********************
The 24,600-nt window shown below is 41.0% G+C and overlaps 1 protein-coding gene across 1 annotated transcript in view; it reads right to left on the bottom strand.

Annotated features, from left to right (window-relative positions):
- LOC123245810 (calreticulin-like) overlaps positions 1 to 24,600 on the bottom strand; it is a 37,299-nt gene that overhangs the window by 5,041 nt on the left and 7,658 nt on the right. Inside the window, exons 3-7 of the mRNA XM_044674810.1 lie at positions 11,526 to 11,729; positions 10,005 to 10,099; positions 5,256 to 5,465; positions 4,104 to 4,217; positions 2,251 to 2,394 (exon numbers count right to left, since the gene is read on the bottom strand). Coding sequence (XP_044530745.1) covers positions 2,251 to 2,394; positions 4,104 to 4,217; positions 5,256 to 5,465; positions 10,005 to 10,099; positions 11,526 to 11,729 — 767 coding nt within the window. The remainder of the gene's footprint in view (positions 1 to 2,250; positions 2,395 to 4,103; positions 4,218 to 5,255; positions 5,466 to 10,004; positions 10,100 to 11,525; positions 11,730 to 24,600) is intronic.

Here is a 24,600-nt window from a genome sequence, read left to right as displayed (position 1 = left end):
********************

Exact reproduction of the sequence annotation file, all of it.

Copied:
The 24,600-nt window shown below is 41.0% G+C and overlaps 1 protein-coding gene across 1 annotated transcript in view; it reads right to left on the bottom strand.

Annotated features, from left to right (window-relative positions):
- LOC123245810 (calreticulin-like) overlaps positions 1 to 24,600 on the bottom strand; it is a 37,299-nt gene that overhangs the window by 5,041 nt on the left and 7,658 nt on the right. Inside the window, exons 3-7 of the mRNA XM_044674810.1 lie at positions 11,526 to 11,729; positions 10,005 to 10,099; positions 5,256 to 5,465; positions 4,104 to 4,217; positions 2,251 to 2,394 (exon numbers count right to left, since the gene is read on the bottom strand). Coding sequence (XP_044530745.1) covers positions 2,251 to 2,394; positions 4,104 to 4,217; positions 5,256 to 5,465; positions 10,005 to 10,099; positions 11,526 to 11,729 — 767 coding nt within the window. The remainder of the gene's footprint in view (positions 1 to 2,250; positions 2,395 to 4,103; positions 4,218 to 5,255; positions 5,466 to 10,004; positions 10,100 to 11,525; positions 11,730 to 24,600) is intronic.

Here is a 24,600-nt window from a genome sequence, read left to right as displayed (position 1 = left end):